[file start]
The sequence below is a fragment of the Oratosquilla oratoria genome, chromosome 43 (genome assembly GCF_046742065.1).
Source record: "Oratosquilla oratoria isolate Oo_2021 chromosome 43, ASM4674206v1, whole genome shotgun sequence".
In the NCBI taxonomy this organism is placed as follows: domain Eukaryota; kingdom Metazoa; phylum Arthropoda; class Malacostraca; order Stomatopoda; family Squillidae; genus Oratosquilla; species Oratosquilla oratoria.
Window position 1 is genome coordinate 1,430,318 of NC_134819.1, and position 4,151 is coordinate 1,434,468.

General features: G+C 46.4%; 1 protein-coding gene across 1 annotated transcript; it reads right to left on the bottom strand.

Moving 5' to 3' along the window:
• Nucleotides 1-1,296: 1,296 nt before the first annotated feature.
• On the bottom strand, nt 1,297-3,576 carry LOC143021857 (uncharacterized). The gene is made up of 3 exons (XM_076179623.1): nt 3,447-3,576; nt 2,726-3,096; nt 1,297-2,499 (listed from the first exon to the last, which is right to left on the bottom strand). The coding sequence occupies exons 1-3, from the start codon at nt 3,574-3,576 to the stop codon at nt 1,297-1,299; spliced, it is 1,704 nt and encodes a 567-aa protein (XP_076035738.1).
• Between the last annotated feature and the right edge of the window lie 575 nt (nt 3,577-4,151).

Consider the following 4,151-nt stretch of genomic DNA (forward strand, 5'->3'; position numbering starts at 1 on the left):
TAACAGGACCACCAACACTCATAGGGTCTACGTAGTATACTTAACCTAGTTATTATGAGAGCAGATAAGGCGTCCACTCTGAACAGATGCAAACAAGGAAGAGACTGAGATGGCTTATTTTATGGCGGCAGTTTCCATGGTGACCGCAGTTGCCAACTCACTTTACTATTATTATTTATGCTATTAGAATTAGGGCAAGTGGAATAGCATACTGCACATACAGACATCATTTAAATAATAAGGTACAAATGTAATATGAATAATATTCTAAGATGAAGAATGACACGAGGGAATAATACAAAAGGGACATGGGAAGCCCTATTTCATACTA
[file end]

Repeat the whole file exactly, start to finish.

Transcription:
The sequence below is a fragment of the Oratosquilla oratoria genome, chromosome 43 (genome assembly GCF_046742065.1).
Source record: "Oratosquilla oratoria isolate Oo_2021 chromosome 43, ASM4674206v1, whole genome shotgun sequence".
In the NCBI taxonomy this organism is placed as follows: domain Eukaryota; kingdom Metazoa; phylum Arthropoda; class Malacostraca; order Stomatopoda; family Squillidae; genus Oratosquilla; species Oratosquilla oratoria.
Window position 1 is genome coordinate 1,430,318 of NC_134819.1, and position 4,151 is coordinate 1,434,468.

General features: G+C 46.4%; 1 protein-coding gene across 1 annotated transcript; it reads right to left on the bottom strand.

Moving 5' to 3' along the window:
• Nucleotides 1-1,296: 1,296 nt before the first annotated feature.
• On the bottom strand, nt 1,297-3,576 carry LOC143021857 (uncharacterized). The gene is made up of 3 exons (XM_076179623.1): nt 3,447-3,576; nt 2,726-3,096; nt 1,297-2,499 (listed from the first exon to the last, which is right to left on the bottom strand). The coding sequence occupies exons 1-3, from the start codon at nt 3,574-3,576 to the stop codon at nt 1,297-1,299; spliced, it is 1,704 nt and encodes a 567-aa protein (XP_076035738.1).
• Between the last annotated feature and the right edge of the window lie 575 nt (nt 3,577-4,151).

Consider the following 4,151-nt stretch of genomic DNA (forward strand, 5'->3'; position numbering starts at 1 on the left):
TAACAGGACCACCAACACTCATAGGGTCTACGTAGTATACTTAACCTAGTTATTATGAGAGCAGATAAGGCGTCCACTCTGAACAGATGCAAACAAGGAAGAGACTGAGATGGCTTATTTTATGGCGGCAGTTTCCATGGTGACCGCAGTTGCCAACTCACTTTACTATTATTATTTATGCTATTAGAATTAGGGCAAGTGGAATAGCATACTGCACATACAGACATCATTTAAATAATAAGGTACAAATGTAATATGAATAATATTCTAAGATGAAGAATGACACGAGGGAATAATACAAAAGGGACATGGGAAGCCCTATTTCATACTA